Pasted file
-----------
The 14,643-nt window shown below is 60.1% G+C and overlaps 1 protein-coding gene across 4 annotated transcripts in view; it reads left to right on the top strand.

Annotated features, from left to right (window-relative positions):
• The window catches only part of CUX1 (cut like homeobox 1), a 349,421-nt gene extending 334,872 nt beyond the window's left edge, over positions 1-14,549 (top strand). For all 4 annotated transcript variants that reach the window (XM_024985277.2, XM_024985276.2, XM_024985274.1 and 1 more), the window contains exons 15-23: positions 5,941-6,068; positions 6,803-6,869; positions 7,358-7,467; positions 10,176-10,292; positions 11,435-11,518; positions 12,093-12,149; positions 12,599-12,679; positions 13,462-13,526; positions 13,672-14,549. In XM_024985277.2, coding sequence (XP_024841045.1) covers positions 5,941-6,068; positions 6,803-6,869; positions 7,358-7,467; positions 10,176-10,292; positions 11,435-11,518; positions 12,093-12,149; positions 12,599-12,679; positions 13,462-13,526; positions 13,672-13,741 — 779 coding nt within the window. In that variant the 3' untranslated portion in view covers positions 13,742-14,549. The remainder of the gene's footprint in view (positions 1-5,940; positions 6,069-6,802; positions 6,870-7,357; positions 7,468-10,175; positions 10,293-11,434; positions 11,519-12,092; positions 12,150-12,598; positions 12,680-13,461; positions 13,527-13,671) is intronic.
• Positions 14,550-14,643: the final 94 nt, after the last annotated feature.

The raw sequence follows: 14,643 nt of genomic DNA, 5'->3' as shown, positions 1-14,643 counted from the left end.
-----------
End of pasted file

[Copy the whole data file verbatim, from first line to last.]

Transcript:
The 14,643-nt window shown below is 60.1% G+C and overlaps 1 protein-coding gene across 4 annotated transcripts in view; it reads left to right on the top strand.

Annotated features, from left to right (window-relative positions):
• The window catches only part of CUX1 (cut like homeobox 1), a 349,421-nt gene extending 334,872 nt beyond the window's left edge, over positions 1-14,549 (top strand). For all 4 annotated transcript variants that reach the window (XM_024985277.2, XM_024985276.2, XM_024985274.1 and 1 more), the window contains exons 15-23: positions 5,941-6,068; positions 6,803-6,869; positions 7,358-7,467; positions 10,176-10,292; positions 11,435-11,518; positions 12,093-12,149; positions 12,599-12,679; positions 13,462-13,526; positions 13,672-14,549. In XM_024985277.2, coding sequence (XP_024841045.1) covers positions 5,941-6,068; positions 6,803-6,869; positions 7,358-7,467; positions 10,176-10,292; positions 11,435-11,518; positions 12,093-12,149; positions 12,599-12,679; positions 13,462-13,526; positions 13,672-13,741 — 779 coding nt within the window. In that variant the 3' untranslated portion in view covers positions 13,742-14,549. The remainder of the gene's footprint in view (positions 1-5,940; positions 6,069-6,802; positions 6,870-7,357; positions 7,468-10,175; positions 10,293-11,434; positions 11,519-12,092; positions 12,150-12,598; positions 12,680-13,461; positions 13,527-13,671) is intronic.
• Positions 14,550-14,643: the final 94 nt, after the last annotated feature.

The raw sequence follows: 14,643 nt of genomic DNA, 5'->3' as shown, positions 1-14,643 counted from the left end.